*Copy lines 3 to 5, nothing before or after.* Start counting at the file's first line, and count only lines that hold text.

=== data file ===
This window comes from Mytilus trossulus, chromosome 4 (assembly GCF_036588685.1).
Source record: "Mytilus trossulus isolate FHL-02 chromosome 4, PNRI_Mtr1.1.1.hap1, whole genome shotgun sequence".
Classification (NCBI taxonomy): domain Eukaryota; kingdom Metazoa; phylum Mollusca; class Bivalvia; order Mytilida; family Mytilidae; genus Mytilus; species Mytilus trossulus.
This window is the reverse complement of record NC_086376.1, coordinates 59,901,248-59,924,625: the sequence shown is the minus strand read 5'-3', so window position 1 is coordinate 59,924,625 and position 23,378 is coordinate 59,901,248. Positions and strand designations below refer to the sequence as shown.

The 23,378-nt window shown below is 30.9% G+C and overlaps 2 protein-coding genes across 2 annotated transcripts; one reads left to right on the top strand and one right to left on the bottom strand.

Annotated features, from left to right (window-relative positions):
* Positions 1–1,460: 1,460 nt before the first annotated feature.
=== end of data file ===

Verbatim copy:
Classification (NCBI taxonomy): domain Eukaryota; kingdom Metazoa; phylum Mollusca; class Bivalvia; order Mytilida; family Mytilidae; genus Mytilus; species Mytilus trossulus.
This window is the reverse complement of record NC_086376.1, coordinates 59,901,248-59,924,625: the sequence shown is the minus strand read 5'-3', so window position 1 is coordinate 59,924,625 and position 23,378 is coordinate 59,901,248. Positions and strand designations below refer to the sequence as shown.

The 23,378-nt window shown below is 30.9% G+C and overlaps 2 protein-coding genes across 2 annotated transcripts; one reads left to right on the top strand and one right to left on the bottom strand.